School Violence Is Adding To Student Stress And Anxiety
Students bringing guns to school has Charlotte-Mecklenburg Schools officials implementing and planning tougher security measures.
They include installing more cameras, giving teachers panic buttons, using wands on students to check for weapons, hiring more police and limiting access to schools.
Two years ago, 17 guns were confiscated in district schools. Six were reported as of last month, including an incident at Butler High where a 16-year-old student was fatally shot.
Students are more anxious and are not feeling safe at school because of the real and potential threat of gun violence, according Dr. David Hill. He's a former board member of the North Carolina Pediatrics Society and a spokesperson for the American Academy of Pediatrics. He said the risk of a student being a victim of gun violence is low, but the perception of it happening is another story. He talked with WFAE's Gwendolyn Glenn.
Dr. David Hill: If you look at media coverage of shootings and the amount of discussion and attention paid to them, it’s terrifying to be a kid right now. They see this over and over on the news. They have to practice active shooter drills regularly at school. And all of that raises the level of fear that can really be out of proportion to the actual danger — even when the actual danger is real and need to be addressed.
Gwendolyn Glenn: So you’re saying that a lot of students are under a lot of stress. Is it affecting their ability to well in school?
Hill: Very much so. Stress is a real sponge for attention. When you are stressed, your brain is running that program in the background and it is taking away bandwidth that you could use to study, pay attention to your teacher and get your work done. We know that anxiety can be mistaken for ADHD, and there are a number of kids we’re treating for ADHD and really should be treated for anxiety instead.
Glenn: How prevalent is that?
Hill: I don’t know the exact numbers, but I know that they’ve been rising over the past five years among kids. That’s something that if we wonder why kids are not doing as well in school as we’d like them to be, we really need to look at that as one of the top causes.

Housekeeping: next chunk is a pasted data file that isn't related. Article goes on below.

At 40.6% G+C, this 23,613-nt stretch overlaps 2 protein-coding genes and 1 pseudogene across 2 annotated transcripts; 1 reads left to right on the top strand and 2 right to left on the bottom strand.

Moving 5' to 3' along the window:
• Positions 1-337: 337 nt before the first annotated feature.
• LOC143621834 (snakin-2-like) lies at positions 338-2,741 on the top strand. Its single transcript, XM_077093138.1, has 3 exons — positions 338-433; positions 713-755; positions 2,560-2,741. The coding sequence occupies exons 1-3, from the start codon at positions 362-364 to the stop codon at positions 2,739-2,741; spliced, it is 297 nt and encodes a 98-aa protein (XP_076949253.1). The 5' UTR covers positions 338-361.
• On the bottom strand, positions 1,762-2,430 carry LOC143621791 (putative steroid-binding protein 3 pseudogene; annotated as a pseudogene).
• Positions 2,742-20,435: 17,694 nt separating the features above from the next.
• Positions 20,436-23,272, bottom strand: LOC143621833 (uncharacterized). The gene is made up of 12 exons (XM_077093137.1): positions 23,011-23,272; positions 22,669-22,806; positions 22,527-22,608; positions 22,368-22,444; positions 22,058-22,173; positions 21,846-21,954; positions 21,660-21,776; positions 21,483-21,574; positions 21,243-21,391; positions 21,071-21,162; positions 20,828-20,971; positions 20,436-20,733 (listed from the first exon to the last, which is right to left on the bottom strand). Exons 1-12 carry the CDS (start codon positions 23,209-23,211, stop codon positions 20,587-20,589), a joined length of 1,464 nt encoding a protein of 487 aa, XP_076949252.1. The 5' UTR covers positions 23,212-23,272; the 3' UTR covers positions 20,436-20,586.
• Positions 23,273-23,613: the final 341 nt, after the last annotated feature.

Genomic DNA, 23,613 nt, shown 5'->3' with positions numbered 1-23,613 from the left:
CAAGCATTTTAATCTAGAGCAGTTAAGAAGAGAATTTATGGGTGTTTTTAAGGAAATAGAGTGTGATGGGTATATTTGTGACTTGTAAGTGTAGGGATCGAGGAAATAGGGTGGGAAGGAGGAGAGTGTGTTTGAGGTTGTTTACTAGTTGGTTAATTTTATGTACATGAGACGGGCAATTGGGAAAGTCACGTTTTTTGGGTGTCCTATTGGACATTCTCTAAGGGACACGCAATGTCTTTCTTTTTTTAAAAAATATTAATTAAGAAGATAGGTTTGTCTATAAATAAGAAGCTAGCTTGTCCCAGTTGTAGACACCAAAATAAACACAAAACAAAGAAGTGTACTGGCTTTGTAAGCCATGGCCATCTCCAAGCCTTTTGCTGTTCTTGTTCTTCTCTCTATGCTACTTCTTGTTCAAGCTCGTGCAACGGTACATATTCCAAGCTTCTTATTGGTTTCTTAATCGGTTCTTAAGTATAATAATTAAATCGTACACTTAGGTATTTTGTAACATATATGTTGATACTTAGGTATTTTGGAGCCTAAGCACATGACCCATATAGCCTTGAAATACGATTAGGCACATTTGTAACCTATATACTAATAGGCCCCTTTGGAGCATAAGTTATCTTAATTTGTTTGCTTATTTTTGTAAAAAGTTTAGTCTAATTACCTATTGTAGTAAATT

Glenn: One thing that CMS officials are looking at now is wanding students randomly as they come to school. Would wanding add to the stress?
Hill: I’m no school safety expert, but I do think that everything that keeps the danger at the top of kids’ minds also adds to the stress of coming to school.
Glenn: Now, another thing they are talking about here, and at other schools as well, is bringing in more nurses, counselors and psychiatrists. What are your thoughts?
Hill: That would be tremendously useful not only because of school shootings and violence, but because mental health issues are rife among children and adolescents. If a kid has anxiety or depression or stress, there is little a teacher can do to help that. That’s where mental health professionals can make an enormous difference in that child’s performance and conflict in the classroom.
Glenn: You started practice 16 years ago. Have you ever seen anxiety at this level that students are facing in schools?
Hill: My impression is matched by the data we have now suggesting that especially teenagers are facing increasing levels of anxiety and depression compared to the past. No one knows all the reasons for that, but I don’t think we need to know the reasons to in order to respond appropriately.